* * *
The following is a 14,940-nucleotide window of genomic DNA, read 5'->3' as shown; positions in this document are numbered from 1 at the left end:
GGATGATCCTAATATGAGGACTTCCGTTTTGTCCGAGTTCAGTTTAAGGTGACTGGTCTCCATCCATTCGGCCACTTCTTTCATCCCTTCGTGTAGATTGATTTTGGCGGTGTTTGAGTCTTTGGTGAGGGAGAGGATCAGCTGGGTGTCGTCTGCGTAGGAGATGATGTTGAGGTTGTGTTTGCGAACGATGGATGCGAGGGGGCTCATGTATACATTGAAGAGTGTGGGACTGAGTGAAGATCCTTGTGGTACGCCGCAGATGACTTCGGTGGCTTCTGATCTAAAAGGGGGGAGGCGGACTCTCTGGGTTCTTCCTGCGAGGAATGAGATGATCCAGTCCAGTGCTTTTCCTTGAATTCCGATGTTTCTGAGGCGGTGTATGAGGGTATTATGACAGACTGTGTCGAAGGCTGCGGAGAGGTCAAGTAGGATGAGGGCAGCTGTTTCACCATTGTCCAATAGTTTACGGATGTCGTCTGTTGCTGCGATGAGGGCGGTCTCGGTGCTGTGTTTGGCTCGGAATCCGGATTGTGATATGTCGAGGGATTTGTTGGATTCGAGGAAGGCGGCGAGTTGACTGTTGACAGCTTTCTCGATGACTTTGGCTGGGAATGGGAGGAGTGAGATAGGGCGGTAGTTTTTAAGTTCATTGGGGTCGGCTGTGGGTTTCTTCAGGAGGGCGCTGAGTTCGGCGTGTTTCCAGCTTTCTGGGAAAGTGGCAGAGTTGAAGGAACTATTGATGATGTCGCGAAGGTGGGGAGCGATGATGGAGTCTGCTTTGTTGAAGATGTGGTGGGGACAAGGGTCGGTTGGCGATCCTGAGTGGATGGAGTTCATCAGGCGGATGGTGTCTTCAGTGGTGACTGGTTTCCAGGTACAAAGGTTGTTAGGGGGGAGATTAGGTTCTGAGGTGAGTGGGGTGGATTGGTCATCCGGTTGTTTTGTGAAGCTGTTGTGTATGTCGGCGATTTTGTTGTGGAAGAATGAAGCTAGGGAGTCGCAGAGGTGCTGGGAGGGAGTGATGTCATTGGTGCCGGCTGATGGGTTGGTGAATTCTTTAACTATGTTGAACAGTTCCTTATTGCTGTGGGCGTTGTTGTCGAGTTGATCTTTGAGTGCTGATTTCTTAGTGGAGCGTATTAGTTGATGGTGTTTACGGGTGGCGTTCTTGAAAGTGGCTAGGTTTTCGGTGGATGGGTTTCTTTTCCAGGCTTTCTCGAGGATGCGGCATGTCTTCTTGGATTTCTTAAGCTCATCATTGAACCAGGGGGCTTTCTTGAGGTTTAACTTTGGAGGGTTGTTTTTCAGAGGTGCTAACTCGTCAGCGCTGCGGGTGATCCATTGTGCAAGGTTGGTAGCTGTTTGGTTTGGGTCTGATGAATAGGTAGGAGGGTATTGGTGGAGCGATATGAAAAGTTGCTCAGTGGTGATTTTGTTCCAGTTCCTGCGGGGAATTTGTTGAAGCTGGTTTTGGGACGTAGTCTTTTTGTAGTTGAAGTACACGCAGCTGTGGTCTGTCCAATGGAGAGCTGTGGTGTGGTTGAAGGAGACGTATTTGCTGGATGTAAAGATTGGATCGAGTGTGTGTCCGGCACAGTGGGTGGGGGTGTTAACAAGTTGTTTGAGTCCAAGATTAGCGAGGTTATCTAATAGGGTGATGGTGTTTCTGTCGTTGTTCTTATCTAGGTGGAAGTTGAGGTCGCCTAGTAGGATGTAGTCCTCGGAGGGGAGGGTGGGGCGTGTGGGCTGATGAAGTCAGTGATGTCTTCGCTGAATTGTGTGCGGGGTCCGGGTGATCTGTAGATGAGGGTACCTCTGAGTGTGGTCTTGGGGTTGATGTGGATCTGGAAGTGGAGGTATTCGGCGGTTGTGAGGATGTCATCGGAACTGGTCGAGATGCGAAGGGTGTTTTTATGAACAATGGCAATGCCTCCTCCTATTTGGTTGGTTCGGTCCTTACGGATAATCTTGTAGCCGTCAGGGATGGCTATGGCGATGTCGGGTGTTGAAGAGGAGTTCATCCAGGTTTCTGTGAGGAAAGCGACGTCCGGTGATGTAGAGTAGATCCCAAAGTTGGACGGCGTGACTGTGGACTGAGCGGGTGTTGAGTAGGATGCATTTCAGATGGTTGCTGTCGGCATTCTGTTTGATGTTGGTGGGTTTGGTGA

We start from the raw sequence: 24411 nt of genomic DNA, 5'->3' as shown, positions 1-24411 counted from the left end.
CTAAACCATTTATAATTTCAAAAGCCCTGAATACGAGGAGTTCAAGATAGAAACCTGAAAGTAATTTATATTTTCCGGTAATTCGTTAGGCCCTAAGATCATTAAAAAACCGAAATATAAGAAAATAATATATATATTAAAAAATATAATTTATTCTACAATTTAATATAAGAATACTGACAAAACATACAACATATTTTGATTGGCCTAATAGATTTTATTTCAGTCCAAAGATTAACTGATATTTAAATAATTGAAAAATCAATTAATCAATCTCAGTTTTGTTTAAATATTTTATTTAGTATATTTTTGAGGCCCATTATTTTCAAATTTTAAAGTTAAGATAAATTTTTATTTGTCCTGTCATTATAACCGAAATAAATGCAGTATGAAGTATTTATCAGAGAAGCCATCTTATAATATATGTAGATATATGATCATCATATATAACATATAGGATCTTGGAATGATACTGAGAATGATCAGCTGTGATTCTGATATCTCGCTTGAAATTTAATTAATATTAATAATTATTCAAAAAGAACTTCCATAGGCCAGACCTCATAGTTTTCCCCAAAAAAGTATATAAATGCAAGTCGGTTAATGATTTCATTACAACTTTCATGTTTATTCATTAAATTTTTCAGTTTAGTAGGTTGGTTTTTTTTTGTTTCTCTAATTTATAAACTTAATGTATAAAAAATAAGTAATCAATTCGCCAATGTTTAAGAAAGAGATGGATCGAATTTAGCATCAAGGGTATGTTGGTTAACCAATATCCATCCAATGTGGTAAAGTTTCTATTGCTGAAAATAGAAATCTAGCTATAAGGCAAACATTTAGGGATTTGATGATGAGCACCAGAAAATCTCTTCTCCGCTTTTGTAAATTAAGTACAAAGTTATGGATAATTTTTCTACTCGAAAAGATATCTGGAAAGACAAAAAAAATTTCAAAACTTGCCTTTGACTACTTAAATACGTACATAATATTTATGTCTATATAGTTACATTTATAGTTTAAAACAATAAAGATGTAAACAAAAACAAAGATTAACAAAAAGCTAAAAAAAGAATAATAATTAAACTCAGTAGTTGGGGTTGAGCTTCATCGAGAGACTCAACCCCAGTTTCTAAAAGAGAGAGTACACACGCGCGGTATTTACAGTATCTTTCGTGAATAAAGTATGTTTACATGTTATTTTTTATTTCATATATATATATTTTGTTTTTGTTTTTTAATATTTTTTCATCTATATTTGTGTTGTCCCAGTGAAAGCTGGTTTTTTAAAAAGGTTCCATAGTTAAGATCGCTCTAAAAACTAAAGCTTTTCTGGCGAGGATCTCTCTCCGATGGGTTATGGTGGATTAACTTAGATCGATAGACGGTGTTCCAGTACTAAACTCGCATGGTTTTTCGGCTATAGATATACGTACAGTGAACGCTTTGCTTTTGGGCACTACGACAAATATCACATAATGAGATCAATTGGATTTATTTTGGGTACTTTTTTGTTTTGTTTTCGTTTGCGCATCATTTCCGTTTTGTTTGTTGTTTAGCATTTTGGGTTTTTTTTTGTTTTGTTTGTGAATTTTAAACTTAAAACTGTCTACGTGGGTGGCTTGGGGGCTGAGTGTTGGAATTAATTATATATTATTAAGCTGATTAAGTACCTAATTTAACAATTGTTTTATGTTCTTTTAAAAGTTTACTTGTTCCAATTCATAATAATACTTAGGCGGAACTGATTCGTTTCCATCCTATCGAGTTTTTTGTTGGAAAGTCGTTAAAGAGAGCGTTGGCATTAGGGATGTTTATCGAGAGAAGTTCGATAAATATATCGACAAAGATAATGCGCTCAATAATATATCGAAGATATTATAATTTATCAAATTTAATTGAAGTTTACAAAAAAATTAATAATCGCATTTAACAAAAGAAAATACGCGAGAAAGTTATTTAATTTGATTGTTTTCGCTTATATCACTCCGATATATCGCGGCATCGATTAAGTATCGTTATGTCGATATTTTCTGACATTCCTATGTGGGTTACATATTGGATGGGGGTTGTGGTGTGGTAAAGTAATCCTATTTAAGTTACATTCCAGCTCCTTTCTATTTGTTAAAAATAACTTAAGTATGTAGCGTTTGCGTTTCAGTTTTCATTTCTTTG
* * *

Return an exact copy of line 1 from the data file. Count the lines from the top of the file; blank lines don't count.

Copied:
The following is a 14,940-nucleotide window of genomic DNA, read 5'->3' as shown; positions in this document are numbered from 1 at the left end: